Keith Richards – Talk Is Cheap (1988)
The late 80s were a tumultuous time for The Rolling Stones. They spent the previous decade conceiving more than a few of rock’s most celebrated records, but the 80s found a band afflicted by infighting and artistic differences. The well of riffs inside Richards was still deep, but the band simply wasn’t on the same page. Talk Is Cheap was the conduit that most effectively carried the human riff to speakers when The Rolling Stones couldn’t.
The music, just like Richards himself, is pure, unembellished rock ‘n’ roll. Predictably, the songs grow out of straightforward rock ‘n’ roll riffs that establish indelibly spirited grooves. The space on either side of the groove is by energetic bursts and Richards’ own characteristically raw vocals. ‘Big Enough’ bounces on top of Bootsy Collins’ fat bass line. The soulful blues of ‘Struggle’ comes off as anything but a struggle. While being truly unapologetic, ‘You Don’t Move Me’ is tinged with a sorrowful memory akin to — but distinctly different from — regret.
His most memorable contributions to rock ‘n’ roll may have been as a Rolling Stone, but Keith Richards made permanent marks on the genre all on his own. – Jeremy Schaefer
Laurel Halo – Quarantine (2012)
Quarantine, Laurel Halo’s Hyperdub debut, is a revealing effort of remarkable ambition and focus. All of the tracks, even the two that clock in at less than 2 minutes in length, display a complexity and structure not seen on any of her previous entries. Moreover, with Quarantine, Halo has allowed us past her comfort zone and chosen to delve into material that not only resonates with the listener but also serves to inevitably push the boundaries of her genre.
All of this laudatory commentary does not obscure the fact that much of what makes Quarantine such a beautiful and effective record originates from fact that many of the best moments are disturbing and disorientating. Track titles such as ‘Carcass’, ‘Thaw’, ‘Tumor’, ‘Nerve’, and ‘Airsick’ foreshadow subject matter that is ultimately unnerving.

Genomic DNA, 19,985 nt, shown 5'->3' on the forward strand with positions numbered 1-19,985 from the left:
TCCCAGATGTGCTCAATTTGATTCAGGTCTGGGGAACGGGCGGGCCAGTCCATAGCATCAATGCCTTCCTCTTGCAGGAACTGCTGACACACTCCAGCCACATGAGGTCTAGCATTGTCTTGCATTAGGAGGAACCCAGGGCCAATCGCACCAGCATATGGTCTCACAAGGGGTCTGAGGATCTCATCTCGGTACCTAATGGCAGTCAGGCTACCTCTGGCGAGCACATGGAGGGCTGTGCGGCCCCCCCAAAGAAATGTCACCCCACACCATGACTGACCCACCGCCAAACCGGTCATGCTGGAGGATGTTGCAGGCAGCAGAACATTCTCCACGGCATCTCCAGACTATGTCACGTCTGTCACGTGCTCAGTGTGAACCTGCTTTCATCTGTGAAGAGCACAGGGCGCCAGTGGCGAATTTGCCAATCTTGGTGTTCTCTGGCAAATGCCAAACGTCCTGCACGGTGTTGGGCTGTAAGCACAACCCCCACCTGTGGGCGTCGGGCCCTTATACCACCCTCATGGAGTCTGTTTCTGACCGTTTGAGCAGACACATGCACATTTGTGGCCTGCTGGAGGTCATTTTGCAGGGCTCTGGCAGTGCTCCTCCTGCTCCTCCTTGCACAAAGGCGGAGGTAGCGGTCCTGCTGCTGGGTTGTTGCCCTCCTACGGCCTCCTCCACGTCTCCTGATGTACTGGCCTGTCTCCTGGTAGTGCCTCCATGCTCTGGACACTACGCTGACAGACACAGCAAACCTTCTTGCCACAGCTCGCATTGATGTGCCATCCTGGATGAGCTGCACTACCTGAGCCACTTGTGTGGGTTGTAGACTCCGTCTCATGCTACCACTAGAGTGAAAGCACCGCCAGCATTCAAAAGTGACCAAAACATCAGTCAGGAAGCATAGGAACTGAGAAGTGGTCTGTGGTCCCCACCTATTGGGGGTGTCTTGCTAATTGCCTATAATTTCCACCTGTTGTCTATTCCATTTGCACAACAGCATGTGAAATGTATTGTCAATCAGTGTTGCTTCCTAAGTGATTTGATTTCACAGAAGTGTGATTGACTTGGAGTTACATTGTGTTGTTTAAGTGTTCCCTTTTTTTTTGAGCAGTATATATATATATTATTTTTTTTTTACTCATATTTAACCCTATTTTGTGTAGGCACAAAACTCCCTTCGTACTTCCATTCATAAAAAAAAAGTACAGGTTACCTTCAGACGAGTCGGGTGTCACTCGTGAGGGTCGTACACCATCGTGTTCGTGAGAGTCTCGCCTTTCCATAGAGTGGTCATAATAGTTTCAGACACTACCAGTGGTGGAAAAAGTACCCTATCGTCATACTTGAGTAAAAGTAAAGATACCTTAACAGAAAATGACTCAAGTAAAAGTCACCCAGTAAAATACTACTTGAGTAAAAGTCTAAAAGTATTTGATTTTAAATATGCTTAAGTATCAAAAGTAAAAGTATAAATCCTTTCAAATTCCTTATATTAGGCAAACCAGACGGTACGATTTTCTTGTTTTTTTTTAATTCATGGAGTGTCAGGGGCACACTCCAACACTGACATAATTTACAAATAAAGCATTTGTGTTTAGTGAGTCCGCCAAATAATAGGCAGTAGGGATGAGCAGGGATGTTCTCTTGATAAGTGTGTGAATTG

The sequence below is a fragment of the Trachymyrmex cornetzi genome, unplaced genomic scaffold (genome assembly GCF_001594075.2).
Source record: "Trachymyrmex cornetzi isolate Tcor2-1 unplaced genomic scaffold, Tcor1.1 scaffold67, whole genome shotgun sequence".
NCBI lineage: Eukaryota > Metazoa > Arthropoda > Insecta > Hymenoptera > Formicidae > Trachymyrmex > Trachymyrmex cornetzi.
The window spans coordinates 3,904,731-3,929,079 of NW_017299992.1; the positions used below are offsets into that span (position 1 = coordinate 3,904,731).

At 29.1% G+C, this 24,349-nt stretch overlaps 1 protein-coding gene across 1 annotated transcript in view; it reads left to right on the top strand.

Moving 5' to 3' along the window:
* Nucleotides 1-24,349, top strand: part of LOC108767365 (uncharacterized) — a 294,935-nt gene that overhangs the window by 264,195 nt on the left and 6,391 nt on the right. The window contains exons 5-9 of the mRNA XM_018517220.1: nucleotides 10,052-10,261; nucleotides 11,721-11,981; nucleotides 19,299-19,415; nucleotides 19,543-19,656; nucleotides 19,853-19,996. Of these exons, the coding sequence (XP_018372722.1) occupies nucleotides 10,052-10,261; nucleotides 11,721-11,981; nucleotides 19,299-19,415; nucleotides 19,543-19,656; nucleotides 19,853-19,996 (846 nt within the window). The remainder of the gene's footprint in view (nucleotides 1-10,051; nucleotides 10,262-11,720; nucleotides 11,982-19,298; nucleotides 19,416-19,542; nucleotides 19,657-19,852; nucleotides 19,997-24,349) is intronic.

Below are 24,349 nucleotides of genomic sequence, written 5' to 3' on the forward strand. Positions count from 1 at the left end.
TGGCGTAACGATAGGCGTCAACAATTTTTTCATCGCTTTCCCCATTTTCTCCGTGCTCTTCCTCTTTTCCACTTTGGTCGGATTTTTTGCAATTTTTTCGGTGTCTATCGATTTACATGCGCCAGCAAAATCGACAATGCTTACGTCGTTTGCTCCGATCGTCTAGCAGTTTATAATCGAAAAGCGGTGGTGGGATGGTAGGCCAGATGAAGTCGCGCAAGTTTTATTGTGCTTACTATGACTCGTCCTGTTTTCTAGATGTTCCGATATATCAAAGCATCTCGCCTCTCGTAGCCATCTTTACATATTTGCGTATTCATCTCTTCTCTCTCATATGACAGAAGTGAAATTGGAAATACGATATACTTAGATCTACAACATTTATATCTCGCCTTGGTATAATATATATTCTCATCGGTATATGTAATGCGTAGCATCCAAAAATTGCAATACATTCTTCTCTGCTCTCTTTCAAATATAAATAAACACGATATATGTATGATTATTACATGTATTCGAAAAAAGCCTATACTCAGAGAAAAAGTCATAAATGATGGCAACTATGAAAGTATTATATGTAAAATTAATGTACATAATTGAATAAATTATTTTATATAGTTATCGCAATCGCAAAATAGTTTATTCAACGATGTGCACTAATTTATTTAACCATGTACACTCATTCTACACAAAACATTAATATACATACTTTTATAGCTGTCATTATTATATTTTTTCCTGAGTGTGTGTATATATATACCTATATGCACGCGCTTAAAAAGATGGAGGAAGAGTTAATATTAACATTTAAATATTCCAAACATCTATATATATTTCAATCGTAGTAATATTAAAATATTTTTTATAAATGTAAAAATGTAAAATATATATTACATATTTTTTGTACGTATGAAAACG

However, for those listeners who embrace the challenge that is this record, Halo’s real message is that despite all of the shit that happens in our lives, we have to move forward or else we are as good as dead. – Joe Mateo
Nimrod Workman – I Want To Go Where Things Are Beautiful (2008)
In the throes of the everyday, it’s every man for himself. No, we shouldn’t trample others while looking out for number one. We should, however, keep our eyes peeled on the bend. It’s all too common to lose our druthers to the ceaselessly drab and merely coast through city streets with heads buried in the concrete. Where is the color supposed to filter in from if we’ve resigned our sights to a staunch gray? The wonders and blunders of this world as well as the thunders that occasionally augur them fall on deaf ears because we’re fed inoffensive bullshit that won’t burst the cushy bubble so much as baby it. Enabling faces and sterilized places litter the steps we take on abiding, abhorrent cycle. Over and over and over again.
We’re locked in and we want out, yet such yearning presents the messiest can of worms we’ve had to handle in eons. To backtrack after the first glimpse of RIGHT is as pitiful as pitiful gets, though, so we muster up our reserve of nerve, and with a firm grip and firmer conviction, we set fire to our daily blacks and whites in favor of whatever might climb out of the blue.
From the ashes, a voice arises. A solitary wail unfettered by routine’s fuddle. No folk-pop complaisance, no finger-picked racket, no easy ways out of this, no gaudy sideshows to distract from center stage. We’ve decided to sing no tune but our own: a cappella of the Appalachians. We’ve decided to shed the clutter to the hilt. We’ve decided to trek solely for all things beautiful. All things that can enliven, embolden, emblazon visions that once appeared fated to stare at drywall. In order to achieve this aim, we hammer down the screens we had so diligently erected in years past — the professions and possessions that have obscured rather than organized who we are. It can’t be organized, really. On one hand, slow, pained notes are yowled to evoke the grief we’ve already absorbed. On the other, short, playful notes are yipped to uncover the joys of simply rolling with the punches. Whether our golden years have long since sailed by or the worst is actually over isn’t clear…and isn’t important, either. We’re here.
The nebulous remains nebulous. We can’t brace for that which lies in the offing. We’re just finally ready to embrace it. – Vinh Cao